Mixing agriculture with art

The first Unbroken Chain Festival is held as “a brand new expression” for the Vital Zuman Organic Farm, incorporating the arts and nonprofit foundations with agriculture.

By Laila Kearney / Special to The Malibu Times

The Vital Zuman Organic Farm in Malibu hosted a benefit concert, the “Unbroken Chain Festival,” that featured a diverse lineup of artists and nonprofit organizations on Saturday. The benefit was intended to raise awareness and funds for the groups and for the 50-year-old farm.

The festival was an all-day celebration, slated as “a brand new expression” for the farm by incorporating the arts and nonprofit foundations with agriculture, said Alan Cunningham, farm owner.

“The festival allows people to get acquainted with the farm and gain visibility for agriculture,” Cunningham said. “It gives nonprofit organizations a venue for whatever cause they have and lets people talk to them.”

Artists such as the Shartse Gaden Tibetan Monks and organizations like NextAid and Harpseals, nonprofit foundations, took part in the event.

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The Tibetan monks traveled from India a year ago to tour the United States to raise money for their school of Buddhist teachings said Lama Phuntshe.

“We are busier than a rock and roll band,” said Phuntshe, adding that the group performs chants, prayers and stories. “We want to bring awareness and try to deliver a message of humanity.”

The Xipetotec Aztec Dance Company also performed at the festival, incorporating dance, song and drumming.

“We represent old style and energy,” dancer Virginia Ramirez said. “This is what we carry alive and pass down through our culture.”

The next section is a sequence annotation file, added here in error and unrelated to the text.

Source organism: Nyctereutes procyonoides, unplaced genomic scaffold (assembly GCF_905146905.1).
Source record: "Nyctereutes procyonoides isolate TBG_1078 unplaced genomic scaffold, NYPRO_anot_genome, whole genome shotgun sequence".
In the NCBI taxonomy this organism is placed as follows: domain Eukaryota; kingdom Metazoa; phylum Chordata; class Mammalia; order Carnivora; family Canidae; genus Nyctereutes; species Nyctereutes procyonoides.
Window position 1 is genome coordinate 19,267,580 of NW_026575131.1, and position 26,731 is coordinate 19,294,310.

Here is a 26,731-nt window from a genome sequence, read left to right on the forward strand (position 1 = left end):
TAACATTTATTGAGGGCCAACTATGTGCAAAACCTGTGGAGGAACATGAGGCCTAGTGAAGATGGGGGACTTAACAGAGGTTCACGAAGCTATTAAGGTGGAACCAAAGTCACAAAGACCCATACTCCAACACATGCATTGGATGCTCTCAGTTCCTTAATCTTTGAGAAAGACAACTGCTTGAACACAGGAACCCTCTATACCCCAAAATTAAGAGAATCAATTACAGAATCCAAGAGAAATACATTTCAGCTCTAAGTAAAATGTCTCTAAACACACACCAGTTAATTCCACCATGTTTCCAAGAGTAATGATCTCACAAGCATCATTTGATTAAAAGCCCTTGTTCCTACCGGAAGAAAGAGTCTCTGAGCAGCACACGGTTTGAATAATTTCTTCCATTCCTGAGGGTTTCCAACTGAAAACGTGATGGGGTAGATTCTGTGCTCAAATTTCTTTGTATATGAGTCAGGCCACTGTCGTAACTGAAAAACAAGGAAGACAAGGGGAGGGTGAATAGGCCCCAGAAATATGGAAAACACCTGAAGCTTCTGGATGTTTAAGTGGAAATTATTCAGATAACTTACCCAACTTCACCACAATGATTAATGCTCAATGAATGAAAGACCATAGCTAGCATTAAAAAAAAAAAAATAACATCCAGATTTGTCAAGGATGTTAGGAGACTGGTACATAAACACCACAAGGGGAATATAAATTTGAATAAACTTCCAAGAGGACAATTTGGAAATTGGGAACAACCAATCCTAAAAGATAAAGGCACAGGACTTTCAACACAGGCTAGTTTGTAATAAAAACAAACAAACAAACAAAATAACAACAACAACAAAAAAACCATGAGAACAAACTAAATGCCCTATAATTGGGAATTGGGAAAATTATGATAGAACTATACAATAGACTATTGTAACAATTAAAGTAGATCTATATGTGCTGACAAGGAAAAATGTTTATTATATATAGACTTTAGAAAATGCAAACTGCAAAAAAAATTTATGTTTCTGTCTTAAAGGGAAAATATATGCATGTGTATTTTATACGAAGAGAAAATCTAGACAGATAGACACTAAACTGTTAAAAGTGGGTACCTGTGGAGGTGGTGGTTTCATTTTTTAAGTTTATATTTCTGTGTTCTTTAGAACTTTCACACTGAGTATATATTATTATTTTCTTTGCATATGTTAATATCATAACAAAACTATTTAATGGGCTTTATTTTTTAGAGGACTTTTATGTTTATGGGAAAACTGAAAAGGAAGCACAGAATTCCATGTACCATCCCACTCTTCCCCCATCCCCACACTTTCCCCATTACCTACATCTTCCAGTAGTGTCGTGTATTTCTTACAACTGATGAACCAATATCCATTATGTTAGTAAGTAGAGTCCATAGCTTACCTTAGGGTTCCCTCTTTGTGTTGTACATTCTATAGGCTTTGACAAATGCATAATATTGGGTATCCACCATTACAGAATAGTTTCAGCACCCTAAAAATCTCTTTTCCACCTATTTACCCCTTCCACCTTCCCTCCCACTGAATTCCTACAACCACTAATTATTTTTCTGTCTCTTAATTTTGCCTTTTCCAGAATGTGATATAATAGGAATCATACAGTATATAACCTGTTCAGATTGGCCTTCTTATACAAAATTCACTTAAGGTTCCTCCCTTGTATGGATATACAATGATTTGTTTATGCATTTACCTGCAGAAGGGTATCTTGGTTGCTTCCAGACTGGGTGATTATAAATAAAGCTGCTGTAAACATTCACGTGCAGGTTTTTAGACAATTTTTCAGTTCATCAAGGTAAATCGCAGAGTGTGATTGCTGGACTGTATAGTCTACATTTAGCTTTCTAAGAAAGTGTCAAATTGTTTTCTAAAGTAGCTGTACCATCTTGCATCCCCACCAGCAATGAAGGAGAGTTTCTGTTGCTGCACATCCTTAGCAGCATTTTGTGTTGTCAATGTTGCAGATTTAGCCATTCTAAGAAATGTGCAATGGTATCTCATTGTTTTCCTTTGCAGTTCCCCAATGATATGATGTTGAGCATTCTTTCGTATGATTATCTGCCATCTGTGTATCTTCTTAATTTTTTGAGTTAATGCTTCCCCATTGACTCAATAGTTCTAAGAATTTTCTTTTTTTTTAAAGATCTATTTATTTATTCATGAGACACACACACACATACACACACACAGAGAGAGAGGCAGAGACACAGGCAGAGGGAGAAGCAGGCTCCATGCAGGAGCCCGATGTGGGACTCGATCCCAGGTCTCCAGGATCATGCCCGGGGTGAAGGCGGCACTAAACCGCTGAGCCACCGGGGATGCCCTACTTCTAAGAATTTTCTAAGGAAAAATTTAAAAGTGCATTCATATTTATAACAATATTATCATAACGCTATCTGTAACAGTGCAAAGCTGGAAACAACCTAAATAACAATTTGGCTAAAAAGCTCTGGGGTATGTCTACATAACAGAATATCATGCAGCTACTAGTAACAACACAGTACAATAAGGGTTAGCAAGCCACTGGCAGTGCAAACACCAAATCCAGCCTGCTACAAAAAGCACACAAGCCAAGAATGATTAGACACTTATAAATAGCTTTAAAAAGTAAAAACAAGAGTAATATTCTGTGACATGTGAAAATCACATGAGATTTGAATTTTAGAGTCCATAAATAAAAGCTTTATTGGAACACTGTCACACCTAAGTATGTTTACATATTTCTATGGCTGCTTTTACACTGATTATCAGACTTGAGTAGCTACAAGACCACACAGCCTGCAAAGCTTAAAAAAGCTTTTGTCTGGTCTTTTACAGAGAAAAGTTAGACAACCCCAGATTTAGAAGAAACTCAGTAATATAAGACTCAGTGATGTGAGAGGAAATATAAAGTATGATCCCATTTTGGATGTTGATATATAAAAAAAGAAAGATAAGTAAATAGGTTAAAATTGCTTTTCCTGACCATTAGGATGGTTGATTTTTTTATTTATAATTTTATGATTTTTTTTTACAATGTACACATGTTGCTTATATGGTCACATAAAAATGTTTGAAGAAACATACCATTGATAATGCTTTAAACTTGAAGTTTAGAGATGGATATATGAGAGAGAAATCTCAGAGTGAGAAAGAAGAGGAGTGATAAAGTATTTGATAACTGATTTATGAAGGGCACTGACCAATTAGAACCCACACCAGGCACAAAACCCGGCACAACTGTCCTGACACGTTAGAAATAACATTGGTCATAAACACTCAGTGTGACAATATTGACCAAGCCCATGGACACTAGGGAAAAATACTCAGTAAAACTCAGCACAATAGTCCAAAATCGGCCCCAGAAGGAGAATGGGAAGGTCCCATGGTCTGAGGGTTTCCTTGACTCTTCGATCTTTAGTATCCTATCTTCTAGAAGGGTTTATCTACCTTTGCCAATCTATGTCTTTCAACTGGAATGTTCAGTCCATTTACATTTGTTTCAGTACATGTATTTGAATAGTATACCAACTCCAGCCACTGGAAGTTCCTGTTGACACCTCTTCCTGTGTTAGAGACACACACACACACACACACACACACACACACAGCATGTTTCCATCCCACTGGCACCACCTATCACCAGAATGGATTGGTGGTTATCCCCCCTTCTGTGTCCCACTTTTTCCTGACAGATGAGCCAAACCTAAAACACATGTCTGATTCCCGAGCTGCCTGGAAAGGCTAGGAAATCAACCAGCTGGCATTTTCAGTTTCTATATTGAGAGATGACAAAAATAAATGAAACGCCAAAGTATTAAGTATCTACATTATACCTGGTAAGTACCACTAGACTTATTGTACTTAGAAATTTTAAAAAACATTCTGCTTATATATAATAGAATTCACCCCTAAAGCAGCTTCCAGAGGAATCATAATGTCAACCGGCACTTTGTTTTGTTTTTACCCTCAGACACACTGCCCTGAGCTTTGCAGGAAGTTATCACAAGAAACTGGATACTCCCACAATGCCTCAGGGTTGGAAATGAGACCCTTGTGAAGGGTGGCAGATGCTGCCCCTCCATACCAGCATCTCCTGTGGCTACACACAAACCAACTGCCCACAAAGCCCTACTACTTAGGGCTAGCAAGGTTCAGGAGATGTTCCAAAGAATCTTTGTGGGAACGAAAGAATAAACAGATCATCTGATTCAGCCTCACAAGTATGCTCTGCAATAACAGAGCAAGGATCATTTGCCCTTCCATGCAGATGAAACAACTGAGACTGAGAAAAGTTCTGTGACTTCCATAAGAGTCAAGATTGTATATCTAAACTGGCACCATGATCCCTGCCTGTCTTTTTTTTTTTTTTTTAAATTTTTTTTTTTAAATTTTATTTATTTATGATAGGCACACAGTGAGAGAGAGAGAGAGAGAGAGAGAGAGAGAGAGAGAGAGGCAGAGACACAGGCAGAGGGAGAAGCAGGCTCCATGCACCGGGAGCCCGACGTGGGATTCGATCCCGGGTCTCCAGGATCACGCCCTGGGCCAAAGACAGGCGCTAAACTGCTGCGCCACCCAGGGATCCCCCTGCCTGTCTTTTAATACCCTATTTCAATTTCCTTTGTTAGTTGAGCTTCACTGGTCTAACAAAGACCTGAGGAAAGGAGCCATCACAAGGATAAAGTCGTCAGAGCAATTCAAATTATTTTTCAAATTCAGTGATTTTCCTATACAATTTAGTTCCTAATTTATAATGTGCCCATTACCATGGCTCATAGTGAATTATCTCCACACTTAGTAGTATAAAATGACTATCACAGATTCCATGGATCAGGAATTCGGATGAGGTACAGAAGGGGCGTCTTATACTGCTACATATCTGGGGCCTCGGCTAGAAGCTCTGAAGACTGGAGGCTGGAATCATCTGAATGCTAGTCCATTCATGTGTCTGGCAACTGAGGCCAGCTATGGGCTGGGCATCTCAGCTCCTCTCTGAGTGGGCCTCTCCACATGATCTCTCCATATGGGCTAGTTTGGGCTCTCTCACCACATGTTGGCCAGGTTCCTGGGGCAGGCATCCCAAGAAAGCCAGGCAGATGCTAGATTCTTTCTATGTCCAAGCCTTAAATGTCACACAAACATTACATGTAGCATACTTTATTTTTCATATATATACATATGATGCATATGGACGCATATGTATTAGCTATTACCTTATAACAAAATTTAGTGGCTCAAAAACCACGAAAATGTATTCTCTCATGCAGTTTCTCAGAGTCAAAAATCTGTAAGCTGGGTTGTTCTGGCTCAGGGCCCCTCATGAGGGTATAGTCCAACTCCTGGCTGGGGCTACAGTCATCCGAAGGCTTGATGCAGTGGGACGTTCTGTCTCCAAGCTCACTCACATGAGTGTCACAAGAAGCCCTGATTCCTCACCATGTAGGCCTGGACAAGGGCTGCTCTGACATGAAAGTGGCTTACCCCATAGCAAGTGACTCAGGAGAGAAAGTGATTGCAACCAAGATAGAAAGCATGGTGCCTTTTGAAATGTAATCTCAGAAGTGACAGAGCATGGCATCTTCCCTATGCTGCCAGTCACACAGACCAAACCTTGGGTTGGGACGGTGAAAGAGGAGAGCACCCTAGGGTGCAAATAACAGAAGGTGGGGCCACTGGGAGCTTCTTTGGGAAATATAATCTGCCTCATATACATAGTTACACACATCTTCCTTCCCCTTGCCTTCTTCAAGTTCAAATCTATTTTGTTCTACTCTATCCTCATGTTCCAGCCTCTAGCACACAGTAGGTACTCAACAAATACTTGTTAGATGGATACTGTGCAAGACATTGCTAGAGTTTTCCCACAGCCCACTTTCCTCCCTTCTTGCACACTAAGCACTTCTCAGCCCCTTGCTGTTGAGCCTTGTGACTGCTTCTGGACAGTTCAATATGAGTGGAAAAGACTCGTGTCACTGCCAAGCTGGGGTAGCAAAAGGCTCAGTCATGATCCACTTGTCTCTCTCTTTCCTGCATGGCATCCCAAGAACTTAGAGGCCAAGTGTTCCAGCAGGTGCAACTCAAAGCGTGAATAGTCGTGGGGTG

NextAid, a local nonprofit group that helps orphans in Africa affected by the AIDS virus, set up an information booth at the event.

“We are empowering an underrepresented population,” said Gabriel Avenna, NextAid volunteer, who met Rich Olson, event coordinator, while volunteering at Venice Beach. “Lots of people want to help but don’t know how.”

Alongside NextAid’s booth was husband and wife team, Susan and Sam Hirsch, volunteers for Harpseals.org. The charity is dedicated to putting an end to Canadian seal slaughtering for fur, said Susan Hirsch.

Hirsch said that “they are trying to reach the masses and boycott Canadian seafood.”

“This was my calling,” she said. “I can’t fathom these poor babies suffering this kind of death.”

Their table was covered with violent images of young seals being massacred.

On the upper part of the farm a set of three Mongolian yurts were set up by Vishai Yurts.

The company is co-owned by William Kim and Laura Burkhalter and is nonprofit, helping the Mongolese to “have a means of income other than livestock herding,” said Burkhalter, who is intent on keeping the culture alive through importing the authentic Yurts directly from Mongolia.

Burkhalter explained the construction of the yurts as being “a microcosm of the universe,” with a sun-like ceiling opening that represents the “wheel of life.”

Across from the yurts and behind the main stage are six acres of the chemical-free produce with more than two acres planted, Cunningham said.

The family-owned farm is the longest continually running organic farm in California, Cunningham said, and until a decade ago, when Cunningham decided to plant fruit and vegetables, grew mostly figs.

Turnout for the event was modest, but Vital Zuman Organic Farm plans to have similar festivities in the future,Cunningham said. He said the celebrations would probably be held on the solstices and equinoxes.

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